Education note: Asset Allocation 101 – the basics of portfolio diversification

By George Boubouras & Melissa Platt

What is the appropriate asset allocation?

Your asset allocation is your core driver of investment performance through your life cycle. For an endowment fund (or Foundation/Charity/Not-For-Profit fund), it is the key contributor of performance through multiple economic cycles. It is no surprise that the appropriate asset allocation will differ for most investors, depending on the return expectations, risk tolerance (can you sleep at night?), investment time horizon and the stage of your life cycle (for an individual).

The basic building blocks of asset allocation

Your asset allocation over time will be the core driver of your total investment return. Most investors should be diversified across all asset classes, and within each asset class, to help lower the overall volatility of your portfolio returns.  The goal of course is to have exposure to asset classes that are negatively correlated through a cycle.  The 1991-92 recession, the Asian financial crisis (1997/98), the technology bubble pop of late 2000, the unforgiving GFC (2008), the subsequent  European credit crunch (versions 1-3) and the most recent March 2020 pandemic induced severe global recession, are some clear examples where diversified portfolios significantly lower the volatility of your portfolio while aiming to preserve capital through the cycle.

The art of portfolio diversification is that it effectively reduces the risks and helps increase your wealth systematically over time.

The starting point, in fact your building block for portfolio construction, is your Strategic Asset Allocation (SAA). The question from the outset is what is the appropriate weighting to the key asset classes? This will typically consist of the following: Cash, Fixed Interest (sovereign and credit), Equities (global and domestic), REITs (listed property securities) and Alternatives (i.e. private equity – PE, venture capital – VC, commodity themes and hedge funds – HF).

Your SAA weightings will reflect your “long term” return expectations, the level of volatility you can tolerate to be able to sleep at night and what stage of your life cycle you are at.  Your SAA will also differ if you are a long-term Foundation, Endowment Fund, Family Office (FO) or a Not For Profit (NFP) that seeks to pay out a high proportion of income received annually or reinvest.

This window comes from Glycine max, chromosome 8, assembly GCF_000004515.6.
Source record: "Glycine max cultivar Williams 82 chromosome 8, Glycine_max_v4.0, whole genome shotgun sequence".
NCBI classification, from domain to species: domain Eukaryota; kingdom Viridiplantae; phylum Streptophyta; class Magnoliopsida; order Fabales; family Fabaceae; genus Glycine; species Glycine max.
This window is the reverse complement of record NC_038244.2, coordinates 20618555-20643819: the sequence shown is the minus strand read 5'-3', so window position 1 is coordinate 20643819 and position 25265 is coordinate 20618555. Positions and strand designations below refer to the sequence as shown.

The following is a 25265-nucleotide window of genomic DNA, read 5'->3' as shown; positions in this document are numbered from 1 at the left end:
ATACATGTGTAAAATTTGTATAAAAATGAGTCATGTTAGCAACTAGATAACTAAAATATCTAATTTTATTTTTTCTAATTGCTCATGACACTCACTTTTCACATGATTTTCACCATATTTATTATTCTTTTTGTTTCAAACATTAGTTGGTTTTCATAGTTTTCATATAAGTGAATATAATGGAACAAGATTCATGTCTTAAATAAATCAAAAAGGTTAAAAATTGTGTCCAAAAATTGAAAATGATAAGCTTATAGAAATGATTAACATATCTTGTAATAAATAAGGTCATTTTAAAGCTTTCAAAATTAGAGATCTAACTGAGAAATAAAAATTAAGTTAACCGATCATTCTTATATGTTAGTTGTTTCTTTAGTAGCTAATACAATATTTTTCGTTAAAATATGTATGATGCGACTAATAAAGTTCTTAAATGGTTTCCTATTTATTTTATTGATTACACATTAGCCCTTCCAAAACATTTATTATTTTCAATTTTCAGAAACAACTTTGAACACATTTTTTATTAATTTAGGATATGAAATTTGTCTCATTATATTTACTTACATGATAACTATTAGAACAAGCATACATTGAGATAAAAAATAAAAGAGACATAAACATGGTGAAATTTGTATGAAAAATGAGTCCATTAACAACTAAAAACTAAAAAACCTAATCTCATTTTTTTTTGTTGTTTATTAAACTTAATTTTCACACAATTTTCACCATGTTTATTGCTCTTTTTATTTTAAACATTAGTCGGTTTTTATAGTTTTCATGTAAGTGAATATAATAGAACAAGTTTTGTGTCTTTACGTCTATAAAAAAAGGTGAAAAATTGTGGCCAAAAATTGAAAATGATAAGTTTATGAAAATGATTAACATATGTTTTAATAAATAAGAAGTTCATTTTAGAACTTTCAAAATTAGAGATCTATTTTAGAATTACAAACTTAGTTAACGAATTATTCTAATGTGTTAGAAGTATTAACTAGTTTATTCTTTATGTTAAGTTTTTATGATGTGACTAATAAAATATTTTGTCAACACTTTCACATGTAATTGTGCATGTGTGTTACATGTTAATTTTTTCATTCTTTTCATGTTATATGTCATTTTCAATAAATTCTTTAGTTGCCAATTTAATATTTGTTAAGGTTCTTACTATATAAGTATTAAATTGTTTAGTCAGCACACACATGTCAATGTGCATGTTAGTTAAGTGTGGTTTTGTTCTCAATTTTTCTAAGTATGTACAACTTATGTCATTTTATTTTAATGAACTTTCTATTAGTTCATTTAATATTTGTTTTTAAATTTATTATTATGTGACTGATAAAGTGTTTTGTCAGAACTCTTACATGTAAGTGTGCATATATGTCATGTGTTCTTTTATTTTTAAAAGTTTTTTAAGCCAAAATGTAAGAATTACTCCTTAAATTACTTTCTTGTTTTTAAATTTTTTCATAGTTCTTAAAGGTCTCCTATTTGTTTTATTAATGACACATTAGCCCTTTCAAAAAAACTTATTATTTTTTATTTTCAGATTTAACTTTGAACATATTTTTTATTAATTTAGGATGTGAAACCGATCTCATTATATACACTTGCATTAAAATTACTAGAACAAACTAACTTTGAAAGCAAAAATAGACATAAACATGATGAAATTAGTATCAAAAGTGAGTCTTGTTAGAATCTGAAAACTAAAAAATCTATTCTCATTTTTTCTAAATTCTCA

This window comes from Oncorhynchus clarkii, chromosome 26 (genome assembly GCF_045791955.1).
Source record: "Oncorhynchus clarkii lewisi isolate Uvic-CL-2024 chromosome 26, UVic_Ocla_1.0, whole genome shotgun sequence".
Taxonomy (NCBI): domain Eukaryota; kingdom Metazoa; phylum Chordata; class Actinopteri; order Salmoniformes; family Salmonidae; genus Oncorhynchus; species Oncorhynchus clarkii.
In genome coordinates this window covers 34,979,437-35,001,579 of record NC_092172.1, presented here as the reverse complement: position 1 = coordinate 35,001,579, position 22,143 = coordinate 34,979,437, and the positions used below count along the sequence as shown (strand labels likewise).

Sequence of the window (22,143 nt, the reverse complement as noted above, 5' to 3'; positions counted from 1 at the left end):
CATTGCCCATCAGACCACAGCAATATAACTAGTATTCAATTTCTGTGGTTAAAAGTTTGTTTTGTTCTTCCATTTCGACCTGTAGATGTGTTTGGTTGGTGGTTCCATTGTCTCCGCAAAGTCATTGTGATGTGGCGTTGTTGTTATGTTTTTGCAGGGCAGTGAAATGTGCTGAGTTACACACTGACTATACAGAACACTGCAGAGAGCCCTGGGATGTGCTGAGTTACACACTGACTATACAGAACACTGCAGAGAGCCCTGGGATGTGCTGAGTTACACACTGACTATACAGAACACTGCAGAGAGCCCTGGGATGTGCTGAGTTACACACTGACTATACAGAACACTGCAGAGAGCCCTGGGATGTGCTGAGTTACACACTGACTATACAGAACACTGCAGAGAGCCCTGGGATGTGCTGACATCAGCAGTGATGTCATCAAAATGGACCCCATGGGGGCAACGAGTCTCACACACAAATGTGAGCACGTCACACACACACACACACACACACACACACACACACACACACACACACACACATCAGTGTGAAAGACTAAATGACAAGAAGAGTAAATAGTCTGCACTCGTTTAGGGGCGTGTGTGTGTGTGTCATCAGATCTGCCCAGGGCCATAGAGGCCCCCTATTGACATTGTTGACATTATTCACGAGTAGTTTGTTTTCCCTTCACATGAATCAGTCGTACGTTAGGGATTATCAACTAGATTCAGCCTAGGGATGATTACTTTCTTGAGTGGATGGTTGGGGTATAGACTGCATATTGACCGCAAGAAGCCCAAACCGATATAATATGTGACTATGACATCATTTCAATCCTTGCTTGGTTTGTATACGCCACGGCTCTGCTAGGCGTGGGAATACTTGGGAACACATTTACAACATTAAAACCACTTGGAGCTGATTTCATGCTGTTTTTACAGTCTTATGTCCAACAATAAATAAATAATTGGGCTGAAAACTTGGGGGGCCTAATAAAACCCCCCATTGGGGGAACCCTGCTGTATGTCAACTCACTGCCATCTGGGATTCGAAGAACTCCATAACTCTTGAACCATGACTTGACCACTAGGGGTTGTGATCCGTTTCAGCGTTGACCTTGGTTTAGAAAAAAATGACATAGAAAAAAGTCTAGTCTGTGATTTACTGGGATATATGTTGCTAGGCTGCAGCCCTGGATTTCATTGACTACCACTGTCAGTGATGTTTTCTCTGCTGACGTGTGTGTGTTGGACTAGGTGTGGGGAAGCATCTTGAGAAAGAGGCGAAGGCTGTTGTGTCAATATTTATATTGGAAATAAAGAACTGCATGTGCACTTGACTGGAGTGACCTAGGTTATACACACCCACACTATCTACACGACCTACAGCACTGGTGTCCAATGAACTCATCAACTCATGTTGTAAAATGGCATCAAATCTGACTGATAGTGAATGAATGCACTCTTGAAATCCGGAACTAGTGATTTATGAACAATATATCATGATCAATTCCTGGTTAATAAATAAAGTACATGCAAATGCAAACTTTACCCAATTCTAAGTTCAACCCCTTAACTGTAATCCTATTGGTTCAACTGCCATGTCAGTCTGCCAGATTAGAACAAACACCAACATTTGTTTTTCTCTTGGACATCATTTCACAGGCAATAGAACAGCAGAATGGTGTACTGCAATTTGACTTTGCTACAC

The SAA is the long run benchmark that aims to deliver the expected returns reflecting risk appetite over many economic cycles.

For example, when economies experience significant economic shocks such as the recent March global pandemic meltdown, there is the subsequent severe economic contraction. Volatility rises and asset prices collapse. This in turn results in a policy prescription response – both fiscal and monetary stimulus. There has been record levels of government stimulus within the G20 economies (over USD $9 trillion year-to-date) and over USD $10 trillion expansion of global central bank balance sheet. This has been a “whatever-it-takes” record level of stimulus to deal with the current global pandemic induced severe recession.

Going through some of the asset classes in more detail

Cash: Currently, the pandemic induced recession has resulted in the record levels of innovative central bank monetary stimulus that include low rates to effectively zero and some form of quantitative easing. The standard benchmark in the local market is typically cash or a Bank Bill Index. Over the past fiscal year (ending 30 June 2020), the New Zealand Bank Bill Index returned 0.93%. Expectations are for a zero to 0.25% range for year ahead in both New Zealand and Australia.

Currency is also an asset class that can provide further diversification. Currency exposure needs to be considered in the context of the entire SAA and within the asset classes. Within emerging markets, for example, often the investment case for a security includes the currency exposure in conjunction to the underlying business. 

Fixed income is the traditional defensive asset class.  It has the largest contribution to the Sharpe ratio for a balanced fund and is a large part of getting the portfolio on the efficient frontier (refer Figure 1). Despite the current low nominal yields of government bonds, they remain a defensive asset classes for future market shocks.

Domestic equities: The New Zealand equity market (NZSE) exhibits home bias and concentration risk like other equity markets. However, we believe it is one of the most expensive equity markets globally. The 1-year forward P/E multiple is approximately 30-32 times compared to other G20 economies that range between 15-22 times. There is has been an influx of index funds that are investing in the New Zealand equity market, in part due to the excessive quantitative easing underway globally. This has amplified the home bias as current equity prices in New Zealand appear elevated relative to broader New Zealand economic activity. A blend with the Australian equity market across the Tasman appears to be an appropriate blend.